More in region seek help to pay for heat
Local organizations that work with struggling utility customers are bracing for more requests for help from this winter’s heating assistance program than they got a year ago.
High jobless numbers, combined with low-income families trying to reconnect service and pay off last winter’s bills, are generating more applications for Dollar Energy Fund grants, which became available last Thursday.
CEO Cindy Datig looked over the first two days’ tallies on Tuesday. “They really knocked my socks off,” she said.
Applications to the South Side-based fund built with utilities’ and customers’ donations have increased by 75 percent, and dollars granted are up 104 percent from a year ago. “We’re spending $30,000 a day right now,” she said.
Until next month, at least, the fund will be the region’s only source of utility grants.
If the federal Low Income Home Energy Assistance Program continues to be funded, as expected, at 2008’s record level of $5.1 billion, the state Department of Public Welfare said it will begin to give out cash grants on Nov. 2 to help eligible, current utility customers pay their bills.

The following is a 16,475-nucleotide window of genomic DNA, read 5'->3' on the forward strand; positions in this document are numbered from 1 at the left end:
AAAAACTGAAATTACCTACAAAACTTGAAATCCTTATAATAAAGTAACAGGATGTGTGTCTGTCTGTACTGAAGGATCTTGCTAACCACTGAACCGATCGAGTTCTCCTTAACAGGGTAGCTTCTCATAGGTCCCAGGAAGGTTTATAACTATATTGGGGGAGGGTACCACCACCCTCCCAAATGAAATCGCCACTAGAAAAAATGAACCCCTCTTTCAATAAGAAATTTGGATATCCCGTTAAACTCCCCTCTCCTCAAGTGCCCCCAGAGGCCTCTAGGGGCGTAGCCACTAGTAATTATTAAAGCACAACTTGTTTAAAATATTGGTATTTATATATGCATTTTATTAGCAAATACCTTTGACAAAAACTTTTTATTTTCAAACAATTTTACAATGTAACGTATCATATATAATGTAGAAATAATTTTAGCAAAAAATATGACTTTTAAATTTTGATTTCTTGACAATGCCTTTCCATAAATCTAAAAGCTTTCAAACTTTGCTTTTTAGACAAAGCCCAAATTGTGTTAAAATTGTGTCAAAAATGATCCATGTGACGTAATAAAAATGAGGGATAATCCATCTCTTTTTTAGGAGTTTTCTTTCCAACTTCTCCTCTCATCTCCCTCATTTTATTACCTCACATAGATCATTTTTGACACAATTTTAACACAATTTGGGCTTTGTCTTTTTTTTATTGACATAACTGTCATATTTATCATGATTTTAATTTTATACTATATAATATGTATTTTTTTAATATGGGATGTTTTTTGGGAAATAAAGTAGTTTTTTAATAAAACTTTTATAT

Critics blasted an earlier plan by the department, which administers LIHEAP in Pennsylvania, to start the program on Dec. 1, in part to ensure that money will be available through the winter. The Obama administration at that point had set aside just $2.41 billion for LIHEAP.
Since then, the federal budget process has earmarked LIHEAP funding to continue at the 2008 level. “But this is not the final federal budget,” Stacey Witalec, welfare department spokeswoman, said yesterday. “We could get more. We could get less.”
Based on the $5.1 billion figure, Pennsylvania would get $274.9 million, she said, but 15 percent — or about $41 million — would go to a weatherization program to help low-income homeowners lower bills, and administration costs would eat up about 10 percent.
Last year, Pennsylvania awarded 545,000 grants with $308 million in funding, but that included federal contingency money, a $12 million carryover from the prior year and other funds that aren’t available this time.
Several other points of contention remain. For the first time, Pennsylvania plans to delay awarding crisis grants — to help customers with no heating service get their natural gas turned back on, for example — until Jan. 4 or later. Both the cash and crisis programs would end March 15.
“I know several families who were counting on getting the LIHEAP funds to get their heat turned on, to stay warm this winter,” Josh Wertheim of the Millvale office of North Hills Community Outreach said. “It’s very disappointing that they’ll have to wait until January to get their heat on.”
Cash grants, which only go to current utility customers, can run as high as $1,000. Crisis grants, for those who lack heating service, or may lose it soon, will be a maximum $400 with the state’s latest changes, up from $300.
Thousands of families who got grants last year will be ineligible. Income standards then were loosened to 210 percent of federal poverty guidelines, but now they’re back to 150 percent.